1. A medical services grant is awarded in the second quarter.
  2. A theater arts grant is awarded in the first quarter.
  3. A theater arts grant is awarded in the second quarter.
  4. A wildlife preservation grant is awarded in the fourth quarter.
  5. A youth services grant is awarded in the third quarter. 

Logical Reasoning Section Practice Question

Passage: The supernova event of 1987 is interesting in that there is still no evidence of the neutron star that current theory says should have remained after a supernova of that size. This is in spite of the fact that many of the most sensitive instruments ever developed have searched for the tell-tale pulse of radiation that neutron stars emit. Thus, current theory is wrong in claiming that supernovas of a certain size always produce neutron stars. 

Question: Which one of the following, if true, most strengthens the argument? 

  1. Most supernova remnants that astronomers have detected have a neutron star nearby.
  2. Sensitive astronomical instruments have detected neutron stars much farther away than the location of the 1987 supernova.
  3. The supernova of 1987 was the first that scientists were able to observe in progress.
  4. Several important features of the 1987 supernova are correctly predicted by the current theory.
  5. Some neutron stars are known to have come into existence by a cause other than a supernova explosion. 

5 Tips: How to Study for the LSAT

  1. Establish Your Baseline Score

    The first step in preparing for the LSAT is getting to know the test. Learn more about the types of questions asked in each section. Read through sample test questions and their explanations on the LSAC website or through other test prep organizations. Take a practice LSAT before you begin studying. It’s good to know your baseline score to determine how much preparation you need, and which types of questions give you the most trouble. 

  2. Purchase Preparation Materials

    There are many LSAT preparation guides. Take a look at the most recent study guides and any known pros and cons of each. Some materials cover all portions of the test, while others focus on a specific element like reading comprehension or logic games. Choose two or three books to help you get started.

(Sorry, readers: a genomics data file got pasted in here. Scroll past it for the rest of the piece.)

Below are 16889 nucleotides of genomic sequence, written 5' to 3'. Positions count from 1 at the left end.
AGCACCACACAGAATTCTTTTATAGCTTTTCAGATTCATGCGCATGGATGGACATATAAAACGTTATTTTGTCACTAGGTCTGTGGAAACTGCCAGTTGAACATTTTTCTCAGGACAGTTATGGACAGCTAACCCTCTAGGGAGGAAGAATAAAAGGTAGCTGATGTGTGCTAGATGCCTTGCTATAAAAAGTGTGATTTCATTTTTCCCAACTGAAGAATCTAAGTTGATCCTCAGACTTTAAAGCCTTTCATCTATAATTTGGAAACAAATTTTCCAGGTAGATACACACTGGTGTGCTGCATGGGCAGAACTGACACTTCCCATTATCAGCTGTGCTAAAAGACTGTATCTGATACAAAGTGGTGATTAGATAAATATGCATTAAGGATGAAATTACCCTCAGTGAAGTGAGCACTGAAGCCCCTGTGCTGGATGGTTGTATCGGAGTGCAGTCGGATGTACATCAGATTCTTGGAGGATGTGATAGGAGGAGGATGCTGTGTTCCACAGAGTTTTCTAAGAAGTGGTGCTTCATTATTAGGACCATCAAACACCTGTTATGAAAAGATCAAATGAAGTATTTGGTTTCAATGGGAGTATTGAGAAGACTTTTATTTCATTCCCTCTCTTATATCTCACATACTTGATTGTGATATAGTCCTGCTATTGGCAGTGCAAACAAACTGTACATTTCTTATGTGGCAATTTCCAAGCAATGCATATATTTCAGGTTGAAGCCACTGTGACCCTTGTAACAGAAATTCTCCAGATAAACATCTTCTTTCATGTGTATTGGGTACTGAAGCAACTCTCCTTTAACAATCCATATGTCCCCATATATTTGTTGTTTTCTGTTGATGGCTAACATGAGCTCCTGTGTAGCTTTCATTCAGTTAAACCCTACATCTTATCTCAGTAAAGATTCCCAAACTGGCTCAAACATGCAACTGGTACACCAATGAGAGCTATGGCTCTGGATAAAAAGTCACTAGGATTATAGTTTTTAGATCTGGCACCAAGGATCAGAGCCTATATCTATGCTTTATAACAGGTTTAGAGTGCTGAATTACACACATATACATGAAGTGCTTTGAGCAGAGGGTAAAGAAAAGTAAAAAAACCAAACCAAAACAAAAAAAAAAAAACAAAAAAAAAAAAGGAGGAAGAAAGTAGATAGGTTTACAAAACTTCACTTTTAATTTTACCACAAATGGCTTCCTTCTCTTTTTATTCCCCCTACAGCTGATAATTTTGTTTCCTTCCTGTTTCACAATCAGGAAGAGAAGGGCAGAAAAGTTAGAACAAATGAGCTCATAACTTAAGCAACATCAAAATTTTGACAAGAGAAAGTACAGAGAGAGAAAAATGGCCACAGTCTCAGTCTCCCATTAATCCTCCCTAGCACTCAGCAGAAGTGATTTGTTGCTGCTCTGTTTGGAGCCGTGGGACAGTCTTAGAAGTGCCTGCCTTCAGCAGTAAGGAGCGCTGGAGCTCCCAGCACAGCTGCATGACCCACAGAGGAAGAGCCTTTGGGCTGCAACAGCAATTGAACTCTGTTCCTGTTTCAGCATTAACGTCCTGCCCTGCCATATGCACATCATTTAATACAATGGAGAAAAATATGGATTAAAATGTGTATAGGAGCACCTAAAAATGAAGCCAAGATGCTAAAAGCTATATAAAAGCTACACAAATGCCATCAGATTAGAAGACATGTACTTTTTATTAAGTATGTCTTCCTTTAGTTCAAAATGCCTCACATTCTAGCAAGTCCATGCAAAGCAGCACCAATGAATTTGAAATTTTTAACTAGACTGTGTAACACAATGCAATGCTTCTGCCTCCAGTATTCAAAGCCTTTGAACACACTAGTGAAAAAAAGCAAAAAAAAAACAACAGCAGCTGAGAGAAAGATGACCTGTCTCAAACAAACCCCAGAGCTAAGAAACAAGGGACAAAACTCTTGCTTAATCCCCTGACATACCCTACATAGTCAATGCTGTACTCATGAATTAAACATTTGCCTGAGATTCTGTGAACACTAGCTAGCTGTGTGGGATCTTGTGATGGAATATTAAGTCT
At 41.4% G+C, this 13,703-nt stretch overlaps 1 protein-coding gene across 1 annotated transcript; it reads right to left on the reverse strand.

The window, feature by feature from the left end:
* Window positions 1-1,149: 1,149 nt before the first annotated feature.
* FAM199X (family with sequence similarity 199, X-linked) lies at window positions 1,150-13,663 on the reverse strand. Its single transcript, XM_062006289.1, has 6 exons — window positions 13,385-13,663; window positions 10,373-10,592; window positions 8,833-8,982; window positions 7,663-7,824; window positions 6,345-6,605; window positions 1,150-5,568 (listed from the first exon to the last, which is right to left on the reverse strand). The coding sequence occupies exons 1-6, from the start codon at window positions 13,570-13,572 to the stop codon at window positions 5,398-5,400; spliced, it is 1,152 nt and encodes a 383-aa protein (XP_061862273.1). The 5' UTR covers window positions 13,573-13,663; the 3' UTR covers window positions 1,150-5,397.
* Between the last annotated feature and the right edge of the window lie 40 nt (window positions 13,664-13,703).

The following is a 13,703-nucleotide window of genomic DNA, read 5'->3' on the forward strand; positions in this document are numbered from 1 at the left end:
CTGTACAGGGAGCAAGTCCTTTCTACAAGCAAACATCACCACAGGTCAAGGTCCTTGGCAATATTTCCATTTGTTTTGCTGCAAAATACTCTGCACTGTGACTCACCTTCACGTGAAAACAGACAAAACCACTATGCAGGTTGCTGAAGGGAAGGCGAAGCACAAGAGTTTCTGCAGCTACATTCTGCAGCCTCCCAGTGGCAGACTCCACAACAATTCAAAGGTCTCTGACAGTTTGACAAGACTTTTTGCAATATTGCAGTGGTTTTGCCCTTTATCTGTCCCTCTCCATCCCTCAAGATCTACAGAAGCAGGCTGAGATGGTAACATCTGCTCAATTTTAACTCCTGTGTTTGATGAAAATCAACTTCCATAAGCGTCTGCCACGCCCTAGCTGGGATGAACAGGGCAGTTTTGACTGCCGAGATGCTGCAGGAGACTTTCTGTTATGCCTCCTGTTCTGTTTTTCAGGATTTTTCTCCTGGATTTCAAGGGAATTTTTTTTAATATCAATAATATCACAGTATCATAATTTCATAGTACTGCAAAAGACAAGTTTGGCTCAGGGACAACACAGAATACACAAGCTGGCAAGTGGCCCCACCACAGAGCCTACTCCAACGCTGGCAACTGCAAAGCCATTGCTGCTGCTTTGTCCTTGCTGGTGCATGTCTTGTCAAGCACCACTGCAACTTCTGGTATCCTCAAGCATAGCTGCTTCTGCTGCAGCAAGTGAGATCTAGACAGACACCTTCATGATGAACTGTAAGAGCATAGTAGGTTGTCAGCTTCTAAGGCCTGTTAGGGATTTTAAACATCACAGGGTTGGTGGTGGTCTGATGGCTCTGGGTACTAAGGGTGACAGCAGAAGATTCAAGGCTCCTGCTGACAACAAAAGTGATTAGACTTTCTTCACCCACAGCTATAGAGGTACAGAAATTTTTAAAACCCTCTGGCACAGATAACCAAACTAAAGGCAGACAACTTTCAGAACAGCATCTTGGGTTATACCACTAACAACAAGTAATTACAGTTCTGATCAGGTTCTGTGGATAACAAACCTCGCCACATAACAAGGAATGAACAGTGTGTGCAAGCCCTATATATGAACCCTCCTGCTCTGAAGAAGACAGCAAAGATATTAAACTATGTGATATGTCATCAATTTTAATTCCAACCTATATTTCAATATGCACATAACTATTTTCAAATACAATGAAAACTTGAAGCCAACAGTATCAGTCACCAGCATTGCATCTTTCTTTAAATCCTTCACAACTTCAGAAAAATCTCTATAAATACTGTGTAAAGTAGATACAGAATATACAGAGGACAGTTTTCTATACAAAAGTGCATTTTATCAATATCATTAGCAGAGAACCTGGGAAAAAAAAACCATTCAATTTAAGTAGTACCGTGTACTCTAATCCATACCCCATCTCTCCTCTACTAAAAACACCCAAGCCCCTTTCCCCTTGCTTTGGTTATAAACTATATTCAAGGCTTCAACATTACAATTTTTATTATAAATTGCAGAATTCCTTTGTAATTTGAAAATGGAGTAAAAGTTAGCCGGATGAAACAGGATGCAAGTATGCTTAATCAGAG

3. Consider Taking an LSAT Prep Course

    You have to choose between an LSAT prep course and self-study. Which you land on depends on your learning style, schedule and budget. Do you prefer to listen to lectures or read a textbook yourself? Do you want to be able to go to someone for help, or are you prepared to analyze the answers on your own? LSAT prep courses are helpful, but they aren’t necessary. 

  4. Create an LSAT Study Schedule

    For most people, two to three months of studying is enough. But if you have a particularly busy life between school, work and family, then consider starting your studying schedule further out from the test. Many LSAT preparation organizations suggest studying up to 300 hours for the LSAT. 

  5. Take Full Practice Tests

    Part of the challenge of the LSAT is the time crunch. The only way to truly prepare is to time yourself and take full practice tests. You can access real LSAT tests through LSAC and other organizations. Dozens of organizations hold licenses to use official LSAT materials. 

Taking the LSAT May Give You More Options

While this LSAT study guide offers comprehensive tips for preparing for the exam, remember that the LSAT is not absolutely necessary these days—but don’t dismiss it altogether, either. Although many law schools will accept prospective students without an LSAT score or with a GRE score, taking the LSAT may give you more options. It also prepares you for the intense studying you will undertake during law school.

Earn Your J.D. From the University of Dayton’s ABA-Approved Online Hybrid Program

The University of Dayton School of Law is providing wider access to a quality legal education through its Online Hybrid Juris Doctor program. The ABA-approved program prepares students to sit for the bar exam in most states.

  • ABA-approved J.D. program
  • Prepare to sit for the bar exam in most states
  • Flexible online learning


Last Updated August 2020